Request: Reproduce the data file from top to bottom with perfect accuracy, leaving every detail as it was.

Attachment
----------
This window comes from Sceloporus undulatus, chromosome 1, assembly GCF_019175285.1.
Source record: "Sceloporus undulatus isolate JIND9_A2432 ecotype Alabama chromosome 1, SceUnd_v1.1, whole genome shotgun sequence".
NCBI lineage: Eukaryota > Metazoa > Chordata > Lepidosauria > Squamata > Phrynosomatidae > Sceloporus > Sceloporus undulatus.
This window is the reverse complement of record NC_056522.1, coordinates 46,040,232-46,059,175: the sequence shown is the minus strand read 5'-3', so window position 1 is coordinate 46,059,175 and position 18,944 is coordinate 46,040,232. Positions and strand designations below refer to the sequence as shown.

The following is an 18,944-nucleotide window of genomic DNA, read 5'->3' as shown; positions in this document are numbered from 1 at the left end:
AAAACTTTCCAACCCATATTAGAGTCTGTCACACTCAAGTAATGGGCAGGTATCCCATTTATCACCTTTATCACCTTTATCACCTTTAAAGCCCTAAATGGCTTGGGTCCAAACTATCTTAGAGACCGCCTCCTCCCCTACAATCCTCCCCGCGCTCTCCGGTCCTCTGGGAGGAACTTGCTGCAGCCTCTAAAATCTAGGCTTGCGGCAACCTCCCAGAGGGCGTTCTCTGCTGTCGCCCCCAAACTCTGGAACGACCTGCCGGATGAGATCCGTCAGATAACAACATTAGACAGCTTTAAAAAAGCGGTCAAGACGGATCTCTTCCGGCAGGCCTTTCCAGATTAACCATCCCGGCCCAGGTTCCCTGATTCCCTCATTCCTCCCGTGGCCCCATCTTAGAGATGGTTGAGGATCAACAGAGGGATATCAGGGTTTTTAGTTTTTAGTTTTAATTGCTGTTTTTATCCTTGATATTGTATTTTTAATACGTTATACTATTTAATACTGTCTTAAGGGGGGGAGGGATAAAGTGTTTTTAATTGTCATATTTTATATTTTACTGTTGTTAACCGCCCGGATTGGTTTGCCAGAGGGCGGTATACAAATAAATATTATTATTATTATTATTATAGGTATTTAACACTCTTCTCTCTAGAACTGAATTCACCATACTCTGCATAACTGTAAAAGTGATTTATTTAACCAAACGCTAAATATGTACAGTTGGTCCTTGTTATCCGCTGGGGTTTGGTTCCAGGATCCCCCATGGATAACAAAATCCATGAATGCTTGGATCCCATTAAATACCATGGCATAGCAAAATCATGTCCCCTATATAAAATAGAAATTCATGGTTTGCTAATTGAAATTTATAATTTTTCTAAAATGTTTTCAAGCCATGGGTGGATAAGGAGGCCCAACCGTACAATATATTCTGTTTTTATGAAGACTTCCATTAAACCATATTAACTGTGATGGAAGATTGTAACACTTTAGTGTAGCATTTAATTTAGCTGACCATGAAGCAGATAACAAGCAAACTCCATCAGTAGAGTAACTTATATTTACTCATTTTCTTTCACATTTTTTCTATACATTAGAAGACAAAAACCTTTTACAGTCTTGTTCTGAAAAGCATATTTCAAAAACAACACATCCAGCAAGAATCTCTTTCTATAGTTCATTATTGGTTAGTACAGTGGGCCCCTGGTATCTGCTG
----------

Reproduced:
This window comes from Sceloporus undulatus, chromosome 1, assembly GCF_019175285.1.
Source record: "Sceloporus undulatus isolate JIND9_A2432 ecotype Alabama chromosome 1, SceUnd_v1.1, whole genome shotgun sequence".
NCBI lineage: Eukaryota > Metazoa > Chordata > Lepidosauria > Squamata > Phrynosomatidae > Sceloporus > Sceloporus undulatus.
This window is the reverse complement of record NC_056522.1, coordinates 46,040,232-46,059,175: the sequence shown is the minus strand read 5'-3', so window position 1 is coordinate 46,059,175 and position 18,944 is coordinate 46,040,232. Positions and strand designations below refer to the sequence as shown.

The following is an 18,944-nucleotide window of genomic DNA, read 5'->3' as shown; positions in this document are numbered from 1 at the left end:
AAAACTTTCCAACCCATATTAGAGTCTGTCACACTCAAGTAATGGGCAGGTATCCCATTTATCACCTTTATCACCTTTATCACCTTTAAAGCCCTAAATGGCTTGGGTCCAAACTATCTTAGAGACCGCCTCCTCCCCTACAATCCTCCCCGCGCTCTCCGGTCCTCTGGGAGGAACTTGCTGCAGCCTCTAAAATCTAGGCTTGCGGCAACCTCCCAGAGGGCGTTCTCTGCTGTCGCCCCCAAACTCTGGAACGACCTGCCGGATGAGATCCGTCAGATAACAACATTAGACAGCTTTAAAAAAGCGGTCAAGACGGATCTCTTCCGGCAGGCCTTTCCAGATTAACCATCCCGGCCCAGGTTCCCTGATTCCCTCATTCCTCCCGTGGCCCCATCTTAGAGATGGTTGAGGATCAACAGAGGGATATCAGGGTTTTTAGTTTTTAGTTTTAATTGCTGTTTTTATCCTTGATATTGTATTTTTAATACGTTATACTATTTAATACTGTCTTAAGGGGGGGAGGGATAAAGTGTTTTTAATTGTCATATTTTATATTTTACTGTTGTTAACCGCCCGGATTGGTTTGCCAGAGGGCGGTATACAAATAAATATTATTATTATTATTATTATAGGTATTTAACACTCTTCTCTCTAGAACTGAATTCACCATACTCTGCATAACTGTAAAAGTGATTTATTTAACCAAACGCTAAATATGTACAGTTGGTCCTTGTTATCCGCTGGGGTTTGGTTCCAGGATCCCCCATGGATAACAAAATCCATGAATGCTTGGATCCCATTAAATACCATGGCATAGCAAAATCATGTCCCCTATATAAAATAGAAATTCATGGTTTGCTAATTGAAATTTATAATTTTTCTAAAATGTTTTCAAGCCATGGGTGGATAAGGAGGCCCAACCGTACAATATATTCTGTTTTTATGAAGACTTCCATTAAACCATATTAACTGTGATGGAAGATTGTAACACTTTAGTGTAGCATTTAATTTAGCTGACCATGAAGCAGATAACAAGCAAACTCCATCAGTAGAGTAACTTATATTTACTCATTTTCTTTCACATTTTTTCTATACATTAGAAGACAAAAACCTTTTACAGTCTTGTTCTGAAAAGCATATTTCAAAAACAACACATCCAGCAAGAATCTCTTTCTATAGTTCATTATTGGTTAGTACAGTGGGCCCCTGGTATCTGCTG